Pay TV bills will spike $436M a year with AT&T-Time Warner merger, DOJ says

AT&T has brushed off the calculations. (AT&T)

If AT&T is allowed to buy Time Warner Inc., the Justice Department argued, it will raise the total annual U.S. pay TV bill by $436 million.

The DOJ made that assertion in a trial brief (PDF) last week, first reported on by Ars Technica. The DOJ is suing AT&T to block its $85 billion bid to buy Time Warner.

"If TV program distributor AT&T acquires TV-program producer Time Warner, American consumers will end up paying hundreds of millions of dollars more than they do now to watch their favorite programs on TV," the DOJ brief said. "In short, the transaction violates Section 7 of the Clayton Act, because its effect 'may be substantially to lessen competition.' Prices for current services will go up and development of emerging competition will slow down.”

The DOJ also noted that petitioning against the merger of pay TV rivals in the past, “AT&T had no trouble at all explaining to the Federal Communications Commission that, when program distributors acquire content producers, the resulting vertically integrated firms “have the incentive and ability to use (and indeed have used whenever and wherever they can) that control as a weapon to hinder competition.”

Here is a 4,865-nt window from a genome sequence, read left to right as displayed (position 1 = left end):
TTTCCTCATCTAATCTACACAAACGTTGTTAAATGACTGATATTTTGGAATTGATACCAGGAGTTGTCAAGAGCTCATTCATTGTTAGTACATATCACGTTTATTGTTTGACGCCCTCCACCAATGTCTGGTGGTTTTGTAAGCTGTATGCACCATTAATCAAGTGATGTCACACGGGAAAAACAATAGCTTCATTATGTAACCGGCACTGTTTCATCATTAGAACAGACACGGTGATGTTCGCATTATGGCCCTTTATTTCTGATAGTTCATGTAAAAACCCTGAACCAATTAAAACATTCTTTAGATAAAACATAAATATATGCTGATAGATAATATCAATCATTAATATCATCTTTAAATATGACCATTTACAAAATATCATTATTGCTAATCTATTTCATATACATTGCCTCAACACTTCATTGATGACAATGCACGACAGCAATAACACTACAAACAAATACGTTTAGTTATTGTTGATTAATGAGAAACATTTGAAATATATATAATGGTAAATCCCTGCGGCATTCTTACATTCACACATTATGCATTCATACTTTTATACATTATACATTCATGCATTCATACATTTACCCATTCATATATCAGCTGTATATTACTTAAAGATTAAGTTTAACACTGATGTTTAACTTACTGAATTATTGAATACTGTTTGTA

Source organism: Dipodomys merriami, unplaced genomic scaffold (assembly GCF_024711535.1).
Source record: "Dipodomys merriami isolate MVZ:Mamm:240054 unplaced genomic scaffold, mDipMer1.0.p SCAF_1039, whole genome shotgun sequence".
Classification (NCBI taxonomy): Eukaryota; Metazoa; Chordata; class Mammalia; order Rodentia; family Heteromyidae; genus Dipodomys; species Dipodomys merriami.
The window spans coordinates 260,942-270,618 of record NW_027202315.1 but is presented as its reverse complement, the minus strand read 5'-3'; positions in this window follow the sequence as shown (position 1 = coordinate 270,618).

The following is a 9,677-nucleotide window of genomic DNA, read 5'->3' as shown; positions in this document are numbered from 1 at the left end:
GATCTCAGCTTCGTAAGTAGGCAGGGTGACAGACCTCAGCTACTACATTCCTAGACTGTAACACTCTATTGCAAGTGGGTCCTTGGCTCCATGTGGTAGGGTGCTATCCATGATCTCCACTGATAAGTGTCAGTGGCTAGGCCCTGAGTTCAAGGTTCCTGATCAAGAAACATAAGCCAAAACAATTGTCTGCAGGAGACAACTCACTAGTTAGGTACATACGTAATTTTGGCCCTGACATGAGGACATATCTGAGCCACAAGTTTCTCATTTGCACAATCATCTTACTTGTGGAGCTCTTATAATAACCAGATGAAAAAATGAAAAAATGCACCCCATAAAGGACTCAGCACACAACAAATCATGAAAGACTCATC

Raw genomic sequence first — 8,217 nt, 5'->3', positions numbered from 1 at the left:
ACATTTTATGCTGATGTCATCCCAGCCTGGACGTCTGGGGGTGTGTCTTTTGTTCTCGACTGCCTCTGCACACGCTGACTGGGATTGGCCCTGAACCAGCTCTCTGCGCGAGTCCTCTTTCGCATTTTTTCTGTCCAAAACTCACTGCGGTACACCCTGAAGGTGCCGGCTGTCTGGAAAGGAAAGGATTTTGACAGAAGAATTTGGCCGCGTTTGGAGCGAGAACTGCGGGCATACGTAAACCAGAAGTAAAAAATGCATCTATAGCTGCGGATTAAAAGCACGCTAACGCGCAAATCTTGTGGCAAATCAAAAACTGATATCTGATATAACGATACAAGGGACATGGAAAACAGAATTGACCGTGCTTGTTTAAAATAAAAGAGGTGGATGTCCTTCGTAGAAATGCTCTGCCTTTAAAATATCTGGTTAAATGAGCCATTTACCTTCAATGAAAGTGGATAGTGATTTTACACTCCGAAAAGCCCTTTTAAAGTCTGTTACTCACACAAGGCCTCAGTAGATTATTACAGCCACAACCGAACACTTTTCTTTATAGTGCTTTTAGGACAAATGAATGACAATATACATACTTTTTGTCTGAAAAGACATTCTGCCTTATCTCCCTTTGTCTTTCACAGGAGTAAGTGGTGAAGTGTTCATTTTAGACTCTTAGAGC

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As for its cost estimates, the DOJ attributes those to University of California at Berkeley economics professor Carl Shapiro, who will be a government witness in the trial that starts Monday at the U.S. District Court for the District of Columbia. 

"Professor Shapiro's model predicts that the merger will cause a price increase to rival MVPDs for Turner content of 18.4% on average, translating into a total increase of about $61 million per month, or about $731 million per year," the DOJ brief said.

While rival pay TV providers would pay an extra $60.9 million per month for programming under the DOJ’s estimates, DirecTV would save an estimated $30.8 million per month. That would suggest a rise of $30.1 million per month in total TV bills. 

The number rose further after Shapiro performed a postmerger simulation, changing competitive dynamics in specific markets to account for AT&T’s enhanced scale.

"Professor Shapiro's model predicts that, nationwide, consumers will pay about $36 million more per month, and about $436 million more per year, for MVPD services," the DOJ said.

For its part, AT&T has brushed off Shapiro’s calculations, noting that if there is a price bump due to the merger, it would only be around 45 cents.